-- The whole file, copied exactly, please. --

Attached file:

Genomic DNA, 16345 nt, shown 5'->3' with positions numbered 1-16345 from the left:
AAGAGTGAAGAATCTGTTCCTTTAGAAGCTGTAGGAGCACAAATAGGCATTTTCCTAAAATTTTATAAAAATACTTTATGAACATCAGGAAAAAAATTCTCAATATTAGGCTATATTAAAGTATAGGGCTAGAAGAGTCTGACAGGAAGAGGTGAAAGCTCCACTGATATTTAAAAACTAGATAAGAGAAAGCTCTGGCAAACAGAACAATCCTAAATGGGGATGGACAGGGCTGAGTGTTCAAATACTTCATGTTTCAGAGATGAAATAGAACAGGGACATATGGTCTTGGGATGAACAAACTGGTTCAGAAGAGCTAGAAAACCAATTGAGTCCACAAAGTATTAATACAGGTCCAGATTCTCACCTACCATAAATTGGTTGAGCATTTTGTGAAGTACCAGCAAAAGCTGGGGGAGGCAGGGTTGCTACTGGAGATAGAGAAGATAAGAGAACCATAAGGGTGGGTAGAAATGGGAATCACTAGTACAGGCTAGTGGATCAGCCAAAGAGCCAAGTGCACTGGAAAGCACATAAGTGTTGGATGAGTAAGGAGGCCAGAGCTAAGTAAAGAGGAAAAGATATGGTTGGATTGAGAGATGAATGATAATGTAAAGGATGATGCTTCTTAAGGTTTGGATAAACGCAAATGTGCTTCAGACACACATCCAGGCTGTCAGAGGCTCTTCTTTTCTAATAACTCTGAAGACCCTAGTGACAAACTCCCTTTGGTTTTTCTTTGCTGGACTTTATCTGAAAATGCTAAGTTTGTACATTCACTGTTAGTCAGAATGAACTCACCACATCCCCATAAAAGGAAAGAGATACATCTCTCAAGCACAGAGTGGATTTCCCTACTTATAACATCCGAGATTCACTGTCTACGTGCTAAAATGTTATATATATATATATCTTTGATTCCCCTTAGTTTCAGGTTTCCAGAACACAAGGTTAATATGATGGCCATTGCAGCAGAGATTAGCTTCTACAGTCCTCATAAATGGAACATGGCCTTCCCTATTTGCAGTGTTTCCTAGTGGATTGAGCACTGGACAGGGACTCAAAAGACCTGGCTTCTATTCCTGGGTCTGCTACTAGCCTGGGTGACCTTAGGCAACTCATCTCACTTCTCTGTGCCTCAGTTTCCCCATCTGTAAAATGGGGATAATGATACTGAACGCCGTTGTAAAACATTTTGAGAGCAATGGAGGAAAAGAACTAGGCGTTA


Genomic DNA, 16345 nt, shown 5'->3' with positions numbered 1-16345 from the left:
AAGAGTGAAGAATCTGTTCCTTTAGAAGCTGTAGGAGCACAAATAGGCATTTTCCTAAAATTTTATAAAAATACTTTATGAACATCAGGAAAAAAATTCTCAATATTAGGCTATATTAAAGTATAGGGCTAGAAGAGTCTGACAGGAAGAGGTGAAAGCTCCACTGATATTTAAAAACTAGATAAGAGAAAGCTCTGGCAAACAGAACAATCCTAAATGGGGATGGACAGGGCTGAGTGTTCAAATACTTCATGTTTCAGAGATGAAATAGAACAGGGACATATGGTCTTGGGATGAACAAACTGGTTCAGAAGAGCTAGAAAACCAATTGAGTCCACAAAGTATTAATACAGGTCCAGATTCTCACCTACCATAAATTGGTTGAGCATTTTGTGAAGTACCAGCAAAAGCTGGGGGAGGCAGGGTTGCTACTGGAGATAGAGAAGATAAGAGAACCATAAGGGTGGGTAGAAATGGGAATCACTAGTACAGGCTAGTGGATCAGCCAAAGAGCCAAGTGCACTGGAAAGCACATAAGTGTTGGATGAGTAAGGAGGCCAGAGCTAAGTAAAGAGGAAAAGATATGGTTGGATTGAGAGATGAATGATAATGTAAAGGATGATGCTTCTTAAGGTTTGGATAAACGCAAATGTGCTTCAGACACACATCCAGGCTGTCAGAGGCTCTTCTTTTCTAATAACTCTGAAGACCCTAGTGACAAACTCCCTTTGGTTTTTCTTTGCTGGACTTTATCTGAAAATGCTAAGTTTGTACATTCACTGTTAGTCAGAATGAACTCACCACATCCCCATAAAAGGAAAGAGATACATCTCTCAAGCACAGAGTGGATTTCCCTACTTATAACATCCGAGATTCACTGTCTACGTGCTAAAATGTTATATATATATATATCTTTGATTCCCCTTAGTTTCAGGTTTCCAGAACACAAGGTTAATATGATGGCCATTGCAGCAGAGATTAGCTTCTACAGTCCTCATAAATGGAACATGGCCTTCCCTATTTGCAGTGTTTCCTAGTGGATTGAGCACTGGACAGGGACTCAAAAGACCTGGCTTCTATTCCTGGGTCTGCTACTAGCCTGGGTGACCTTAGGCAACTCATCTCACTTCTCTGTGCCTCAGTTTCCCCATCTGTAAAATGGGGATAATGATACTGAACGCCGTTGTAAAACATTTTGAGAGCAATGGAGGAAAAGAACTAGGCGTTA